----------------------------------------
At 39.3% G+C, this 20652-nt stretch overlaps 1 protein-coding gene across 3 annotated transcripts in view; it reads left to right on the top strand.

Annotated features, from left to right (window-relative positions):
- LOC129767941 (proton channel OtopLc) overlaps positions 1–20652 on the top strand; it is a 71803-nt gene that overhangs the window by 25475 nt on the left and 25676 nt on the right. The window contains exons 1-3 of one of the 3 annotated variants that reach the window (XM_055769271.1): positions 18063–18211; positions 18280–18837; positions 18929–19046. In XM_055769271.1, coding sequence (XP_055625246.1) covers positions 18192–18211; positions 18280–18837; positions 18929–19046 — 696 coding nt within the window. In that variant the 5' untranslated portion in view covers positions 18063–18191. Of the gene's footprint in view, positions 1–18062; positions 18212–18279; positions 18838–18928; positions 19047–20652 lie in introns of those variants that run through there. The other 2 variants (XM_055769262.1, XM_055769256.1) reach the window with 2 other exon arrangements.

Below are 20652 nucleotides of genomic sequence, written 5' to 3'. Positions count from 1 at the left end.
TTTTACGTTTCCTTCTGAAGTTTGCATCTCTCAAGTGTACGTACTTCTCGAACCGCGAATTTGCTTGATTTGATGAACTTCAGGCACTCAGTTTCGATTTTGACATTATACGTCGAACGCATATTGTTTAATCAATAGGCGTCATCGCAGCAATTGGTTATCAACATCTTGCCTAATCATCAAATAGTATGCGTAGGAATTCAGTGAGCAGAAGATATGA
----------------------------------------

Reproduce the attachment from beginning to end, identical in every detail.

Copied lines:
At 39.3% G+C, this 20652-nt stretch overlaps 1 protein-coding gene across 3 annotated transcripts in view; it reads left to right on the top strand.

Annotated features, from left to right (window-relative positions):
- LOC129767941 (proton channel OtopLc) overlaps positions 1–20652 on the top strand; it is a 71803-nt gene that overhangs the window by 25475 nt on the left and 25676 nt on the right. The window contains exons 1-3 of one of the 3 annotated variants that reach the window (XM_055769271.1): positions 18063–18211; positions 18280–18837; positions 18929–19046. In XM_055769271.1, coding sequence (XP_055625246.1) covers positions 18192–18211; positions 18280–18837; positions 18929–19046 — 696 coding nt within the window. In that variant the 5' untranslated portion in view covers positions 18063–18191. Of the gene's footprint in view, positions 1–18062; positions 18212–18279; positions 18838–18928; positions 19047–20652 lie in introns of those variants that run through there. The other 2 variants (XM_055769262.1, XM_055769256.1) reach the window with 2 other exon arrangements.

Below are 20652 nucleotides of genomic sequence, written 5' to 3'. Positions count from 1 at the left end.
TTTTACGTTTCCTTCTGAAGTTTGCATCTCTCAAGTGTACGTACTTCTCGAACCGCGAATTTGCTTGATTTGATGAACTTCAGGCACTCAGTTTCGATTTTGACATTATACGTCGAACGCATATTGTTTAATCAATAGGCGTCATCGCAGCAATTGGTTATCAACATCTTGCCTAATCATCAAATAGTATGCGTAGGAATTCAGTGAGCAGAAGATATGA